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Former H&H deputy news editor

Jail terms to be increased for owners of out-of-control dogs

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Dog attacks on ridden horses may be taken more seriously after tougher sentences for dangerous dogs offences were unveiled.

But the changes do not appear to help when dogs attack horses in the field.

Updated guidelines for judges and magistrates were published on Tuesday last week (15 May) following consultation with the public, police and animal charities, including the British Horse Society (BHS).

The guidelines increase the maximum sentence for allowing a dangerously out of control dog to injure a person to 18 months in jail.

And the guidelines have been extended to include injuries to other animals – such as horses and pets – as an “aggravating factor” in the offence of allowing a dog to be out of control.

However, if a horse is attacked and no human is harmed nor put in fear of being injured, it remains a civil rather than criminal offence.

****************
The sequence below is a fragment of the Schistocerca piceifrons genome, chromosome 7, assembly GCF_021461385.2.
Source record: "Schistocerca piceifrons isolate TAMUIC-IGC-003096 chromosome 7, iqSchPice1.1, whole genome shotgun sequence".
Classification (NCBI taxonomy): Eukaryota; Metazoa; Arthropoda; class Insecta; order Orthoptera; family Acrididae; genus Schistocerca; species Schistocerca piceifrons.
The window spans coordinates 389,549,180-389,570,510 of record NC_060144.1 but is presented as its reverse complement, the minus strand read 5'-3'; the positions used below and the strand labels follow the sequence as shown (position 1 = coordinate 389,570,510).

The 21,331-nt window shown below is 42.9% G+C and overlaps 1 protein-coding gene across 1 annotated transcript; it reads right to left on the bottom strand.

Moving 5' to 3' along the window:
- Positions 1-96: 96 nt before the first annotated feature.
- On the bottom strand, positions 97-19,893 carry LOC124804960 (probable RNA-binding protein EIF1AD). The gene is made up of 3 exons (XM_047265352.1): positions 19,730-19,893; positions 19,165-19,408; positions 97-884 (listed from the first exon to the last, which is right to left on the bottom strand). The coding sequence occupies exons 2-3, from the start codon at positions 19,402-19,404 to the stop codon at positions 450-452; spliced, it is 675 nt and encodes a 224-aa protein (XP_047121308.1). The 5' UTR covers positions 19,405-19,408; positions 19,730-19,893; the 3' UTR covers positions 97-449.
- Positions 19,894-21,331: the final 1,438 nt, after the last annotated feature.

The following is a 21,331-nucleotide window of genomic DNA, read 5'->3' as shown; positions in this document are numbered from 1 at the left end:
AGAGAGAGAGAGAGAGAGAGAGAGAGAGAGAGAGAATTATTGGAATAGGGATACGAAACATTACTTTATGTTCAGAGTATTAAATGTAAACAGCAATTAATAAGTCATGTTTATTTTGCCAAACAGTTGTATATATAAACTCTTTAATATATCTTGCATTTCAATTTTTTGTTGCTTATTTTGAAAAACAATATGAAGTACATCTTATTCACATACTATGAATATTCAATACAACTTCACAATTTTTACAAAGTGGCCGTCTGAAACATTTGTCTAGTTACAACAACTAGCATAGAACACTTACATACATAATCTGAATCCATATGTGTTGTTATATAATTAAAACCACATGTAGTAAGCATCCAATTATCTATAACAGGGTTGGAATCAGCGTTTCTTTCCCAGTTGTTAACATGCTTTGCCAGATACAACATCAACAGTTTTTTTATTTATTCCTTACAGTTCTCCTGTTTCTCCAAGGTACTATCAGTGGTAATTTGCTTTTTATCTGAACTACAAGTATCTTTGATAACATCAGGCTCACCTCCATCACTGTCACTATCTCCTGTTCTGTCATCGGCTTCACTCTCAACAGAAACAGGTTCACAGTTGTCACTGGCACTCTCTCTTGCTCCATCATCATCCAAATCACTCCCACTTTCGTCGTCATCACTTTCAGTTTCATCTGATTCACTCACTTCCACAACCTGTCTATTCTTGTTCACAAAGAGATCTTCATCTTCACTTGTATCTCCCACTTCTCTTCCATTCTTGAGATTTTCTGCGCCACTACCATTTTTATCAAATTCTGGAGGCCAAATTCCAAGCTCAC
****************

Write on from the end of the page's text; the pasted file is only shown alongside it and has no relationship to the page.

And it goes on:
“It’s a step in the right direction, but does not go far enough,” said Sheila Hardy of the BHS.
She said that 280 attacks by dogs on horses and riders have been reported on the BHS website www.horseaccidents.co.uk since January 2011.

“Very few of the attacks were taken further by police, but this change in sentencing policy is the support that the police need to do so,” added Mrs Hardy. “The hard evidence provided by our members has contributed to that.”

The RSPCA is urging the Government to go further and reintroduce dog licensing and microchipping. Its chief executive, Gavin Grant, welcomed tougher sentences as a “strong deterrent” to stop owners who let their dogs get dangerously out of control.

A spokesman for the Association of Chief Police Officers said: “This guidance is a welcome step in strengthening our response to those who allow their dogs to cause serious harm and injury.”

This news story was first published in the current issue of H&H (24 May 2012)